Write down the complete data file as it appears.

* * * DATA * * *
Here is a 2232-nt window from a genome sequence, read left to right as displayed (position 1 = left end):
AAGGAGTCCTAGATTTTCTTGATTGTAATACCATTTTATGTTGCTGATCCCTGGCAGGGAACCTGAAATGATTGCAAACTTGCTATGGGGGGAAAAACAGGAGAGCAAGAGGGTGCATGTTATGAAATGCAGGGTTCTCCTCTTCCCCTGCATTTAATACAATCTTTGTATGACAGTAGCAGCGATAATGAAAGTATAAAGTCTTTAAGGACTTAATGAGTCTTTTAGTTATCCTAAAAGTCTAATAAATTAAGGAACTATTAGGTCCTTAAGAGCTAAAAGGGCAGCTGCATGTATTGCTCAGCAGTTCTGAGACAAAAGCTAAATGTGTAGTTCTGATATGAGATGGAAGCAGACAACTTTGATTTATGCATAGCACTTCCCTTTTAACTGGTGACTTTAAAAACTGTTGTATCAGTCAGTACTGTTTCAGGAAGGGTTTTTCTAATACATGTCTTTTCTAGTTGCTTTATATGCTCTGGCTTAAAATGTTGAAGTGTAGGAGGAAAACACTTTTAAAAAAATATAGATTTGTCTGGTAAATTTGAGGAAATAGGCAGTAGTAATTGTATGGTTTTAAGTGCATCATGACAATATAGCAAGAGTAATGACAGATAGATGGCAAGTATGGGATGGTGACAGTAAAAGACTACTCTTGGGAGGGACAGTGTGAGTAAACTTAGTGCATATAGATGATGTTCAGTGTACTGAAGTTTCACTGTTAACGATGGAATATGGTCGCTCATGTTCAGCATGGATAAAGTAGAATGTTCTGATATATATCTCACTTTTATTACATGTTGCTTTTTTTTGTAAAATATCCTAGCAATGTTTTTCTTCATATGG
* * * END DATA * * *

Here is a 2232-nt window from a genome sequence, read left to right as displayed (position 1 = left end):
AAGGAGTCCTAGATTTTCTTGATTGTAATACCATTTTATGTTGCTGATCCCTGGCAGGGAACCTGAAATGATTGCAAACTTGCTATGGGGGGAAAAACAGGAGAGCAAGAGGGTGCATGTTATGAAATGCAGGGTTCTCCTCTTCCCCTGCATTTAATACAATCTTTGTATGACAGTAGCAGCGATAATGAAAGTATAAAGTCTTTAAGGACTTAATGAGTCTTTTAGTTATCCTAAAAGTCTAATAAATTAAGGAACTATTAGGTCCTTAAGAGCTAAAAGGGCAGCTGCATGTATTGCTCAGCAGTTCTGAGACAAAAGCTAAATGTGTAGTTCTGATATGAGATGGAAGCAGACAACTTTGATTTATGCATAGCACTTCCCTTTTAACTGGTGACTTTAAAAACTGTTGTATCAGTCAGTACTGTTTCAGGAAGGGTTTTTCTAATACATGTCTTTTCTAGTTGCTTTATATGCTCTGGCTTAAAATGTTGAAGTGTAGGAGGAAAACACTTTTAAAAAAATATAGATTTGTCTGGTAAATTTGAGGAAATAGGCAGTAGTAATTGTATGGTTTTAAGTGCATCATGACAATATAGCAAGAGTAATGACAGATAGATGGCAAGTATGGGATGGTGACAGTAAAAGACTACTCTTGGGAGGGACAGTGTGAGTAAACTTAGTGCATATAGATGATGTTCAGTGTACTGAAGTTTCACTGTTAACGATGGAATATGGTCGCTCATGTTCAGCATGGATAAAGTAGAATGTTCTGATATATATCTCACTTTTATTACATGTTGCTTTTTTTTGTAAAATATCCTAGCAATGTTTTTCTTCATATGG